The Junkman is Your Green Future

Most of the talks I give touch on some aspect of my family background. But for plenty of reasons, I’ve skirted opportunities to go deeper (except in Junkyard Planet). But back in June, when I was invited to participate in TEDxBeijing, I decided to dig a little deeper. In part I did so because I’ve had people comment after my talks that I seem genuinely passionate about China’s scrap workers – yet I realized that I hadn’t left many clues about where that passion comes from. So that’s where this talk comes from, in appreciation for my brothers and sisters in all things scrap. I hope you enjoy it.

[For those of you surfing behind China’s Great Firewall, the video is also available on Youku.]

American Dockworkers Are Savaging Your Recycling Bin.

Last year, roughly one-third of the recycling generated in the United States was exported to more than 160 countries and territories. That’s 42.8 million tons – enough weight to fill over 2 million standard-sized shipping containers – worth $23.7 billion. China was the top destination for those exports (Canada was number two), while South Korea, Japan, and India were in the top ten. So when, back in July, a labor dispute and slowdown hit US West Coast ports, one of its first and most significant victims was the multi-billion dollar trans-Pacific trade in recycling, much of which ships from those ports.


In recent weeks, the toll – both economic and environmental – has started to come due. In San Francisco the city’s recycling contractor is running out of space to store recyclable paper and cardboard that typically ships to Asia, and the excess is piling up in mountains of cardboard. In neighboring San Mateo County, a different contractor, who also depends on shipping scrap paper to Asia, did run out of space – and the city had to lease it a 28,000 square foot warehouse to hold it. Meanwhile, two weeks ago, the California Refuse Recycling Council, a trade group, warned Governor Jerry Brown that its members might soon be forced to redirect all that California recycling to “disposal.” In other words: unless recyclers can start shipping to Asia again, a lot of scrap paper and cardboard might be landfill-bound. Continue reading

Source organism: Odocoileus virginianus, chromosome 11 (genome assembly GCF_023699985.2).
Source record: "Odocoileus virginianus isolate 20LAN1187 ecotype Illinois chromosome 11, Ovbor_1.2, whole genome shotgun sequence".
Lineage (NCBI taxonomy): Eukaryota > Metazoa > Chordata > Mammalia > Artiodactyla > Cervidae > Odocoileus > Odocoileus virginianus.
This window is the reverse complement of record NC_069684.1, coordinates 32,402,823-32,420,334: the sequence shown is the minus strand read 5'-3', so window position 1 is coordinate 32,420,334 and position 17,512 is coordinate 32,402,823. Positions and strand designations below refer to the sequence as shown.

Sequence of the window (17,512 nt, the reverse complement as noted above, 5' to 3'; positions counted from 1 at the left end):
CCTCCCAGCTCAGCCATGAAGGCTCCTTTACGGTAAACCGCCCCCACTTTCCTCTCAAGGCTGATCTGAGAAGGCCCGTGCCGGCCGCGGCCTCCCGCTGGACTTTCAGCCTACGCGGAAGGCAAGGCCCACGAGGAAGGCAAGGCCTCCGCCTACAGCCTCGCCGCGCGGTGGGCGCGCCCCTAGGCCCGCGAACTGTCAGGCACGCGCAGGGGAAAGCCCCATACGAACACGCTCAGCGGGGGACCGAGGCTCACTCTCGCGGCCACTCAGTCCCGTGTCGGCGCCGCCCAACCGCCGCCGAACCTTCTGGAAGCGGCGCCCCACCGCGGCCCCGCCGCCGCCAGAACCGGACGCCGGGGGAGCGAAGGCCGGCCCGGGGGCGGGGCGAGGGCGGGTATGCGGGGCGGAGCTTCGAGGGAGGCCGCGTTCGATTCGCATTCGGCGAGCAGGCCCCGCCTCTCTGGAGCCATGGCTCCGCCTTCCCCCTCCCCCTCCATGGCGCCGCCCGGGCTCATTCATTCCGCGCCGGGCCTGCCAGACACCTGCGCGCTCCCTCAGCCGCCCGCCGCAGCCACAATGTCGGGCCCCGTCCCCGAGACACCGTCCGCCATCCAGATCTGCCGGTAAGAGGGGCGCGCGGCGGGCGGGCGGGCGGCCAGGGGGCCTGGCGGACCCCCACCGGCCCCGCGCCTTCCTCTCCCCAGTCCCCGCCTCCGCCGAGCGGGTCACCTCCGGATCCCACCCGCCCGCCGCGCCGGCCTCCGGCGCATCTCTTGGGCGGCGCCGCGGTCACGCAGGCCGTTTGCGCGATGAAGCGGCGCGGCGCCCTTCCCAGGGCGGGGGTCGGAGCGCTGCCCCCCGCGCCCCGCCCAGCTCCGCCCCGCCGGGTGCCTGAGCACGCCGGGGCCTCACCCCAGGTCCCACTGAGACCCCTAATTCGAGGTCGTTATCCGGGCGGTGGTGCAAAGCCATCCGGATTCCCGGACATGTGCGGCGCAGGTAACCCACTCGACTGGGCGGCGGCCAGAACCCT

When Child Labor Isn’t Child Labor, and ‘Underage Labor’ is Just Something You Say.

What motivates an activist to exaggerate and even lie about the conditions in which Chinese laborers live and work? Like many, I first pondered this question after hearing Mike Daisey’s infamous This American Life episode. And, like many, I never thought that others would dare follow in his dishonest footsteps.

Then I came across China Labor Watch (or CLW) a New York-based labor right organization that’s been conducting investigations into the manufacturing practices of consumer products manufacturers who operate in China (Apple and Samsung are its favorite targets). Last October I wrote a lengthy piece investigating how CLW sourced one of its investigations into Apple, and found the organization’s methods seriously lacking.

I then mostly forgot about the organization until earlier this week, and its most recent report on an Apple supplier. Among the many allegations are that Apple suppliers use what it characterizes as “underage labor.” As I outline in a short piece for Bloomberg View, this is not only misleading it’s factually inaccurate.

Nonetheless, that hasn’t stopped countless news organizations (from the Washington Post to Computerworld) from repeating China Labor Watch’s claims without questioning their veracity. Yet as I argue at Bloomberg, the organization’s methods don’t deserve this privilege.


While I’m at it – also at Bloomberg, I have an essay discussing how Detroit’s bankruptcy is faring in China’s public opinion hothouse. The answers may not be what you expect.


And finally, as mentioned last week – starting on Tuesday I’m going post a daily picture of what recycling really looks like, from around the world, in the run-up to the November 12th release of my first book, Junkyard Planet (pre-order links are in the sidebar to your right!). These posts should be somewhat similar to a series of blogs I did when guest-blogging for James Fallows a couple of years ago (links to the complete series, here; an individual example, here).

More next week!

What Henry Blodget Didn’t Get About Foxconn